Adverse Life Events and Resilience

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Abstract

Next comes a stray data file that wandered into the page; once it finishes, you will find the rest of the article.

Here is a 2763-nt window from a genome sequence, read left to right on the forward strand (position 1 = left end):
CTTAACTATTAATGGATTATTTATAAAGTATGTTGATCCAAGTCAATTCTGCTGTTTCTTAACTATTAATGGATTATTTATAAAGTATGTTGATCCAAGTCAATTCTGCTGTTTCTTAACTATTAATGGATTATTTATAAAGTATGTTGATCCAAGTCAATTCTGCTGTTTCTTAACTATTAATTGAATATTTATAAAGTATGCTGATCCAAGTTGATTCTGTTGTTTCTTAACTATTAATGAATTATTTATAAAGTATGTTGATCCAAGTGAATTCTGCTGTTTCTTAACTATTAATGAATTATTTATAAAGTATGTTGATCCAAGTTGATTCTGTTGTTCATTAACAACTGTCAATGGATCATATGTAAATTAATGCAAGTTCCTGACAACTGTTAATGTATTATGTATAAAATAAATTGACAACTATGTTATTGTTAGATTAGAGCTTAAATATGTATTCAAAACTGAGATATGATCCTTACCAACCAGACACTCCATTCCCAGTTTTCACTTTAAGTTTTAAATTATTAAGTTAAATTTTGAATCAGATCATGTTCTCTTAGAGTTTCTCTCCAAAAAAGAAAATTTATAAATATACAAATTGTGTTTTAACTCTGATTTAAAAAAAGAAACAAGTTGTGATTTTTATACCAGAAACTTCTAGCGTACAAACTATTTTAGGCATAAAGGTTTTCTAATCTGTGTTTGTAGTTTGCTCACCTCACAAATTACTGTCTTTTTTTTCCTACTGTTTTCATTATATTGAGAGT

Objective: Adverse life events are well-documented risk factors of psychopathology and psychological dysfunction in children and adolescents. Youth with good adjustment despite high levels of adverse life events are considered resilient. This study identifies factors that characterize resilience. Method: Household probability samples of youth aged 9 through 17 years at four sites were used. Main and interaction effects of 11 factors were examined to assess their impact on youth adjustment. Results: Children at risk because of higher levels of adverse life events exhibited a greater degree of resilience when they had a higher IQ, better family functioning, closer parental monitoring, more adults in the household, and higher educational aspiration. The interaction between maternal psychopathology and adversity was significant, and the interaction between IQ and adversity approached significance. Conclusion: Resilient youth received more guidance and supervision by their parents and lived in higher-functioning families. Other adults in the family probably complemented the parents in providing guidance and support to the youth and in enhancing youth adjustment. Higher educational aspirations might have provided high-risk youth with a sense of direction and hope. Although IQ had no impact in youth at low risk, youth at high risk who had a higher IQ might have coped better.

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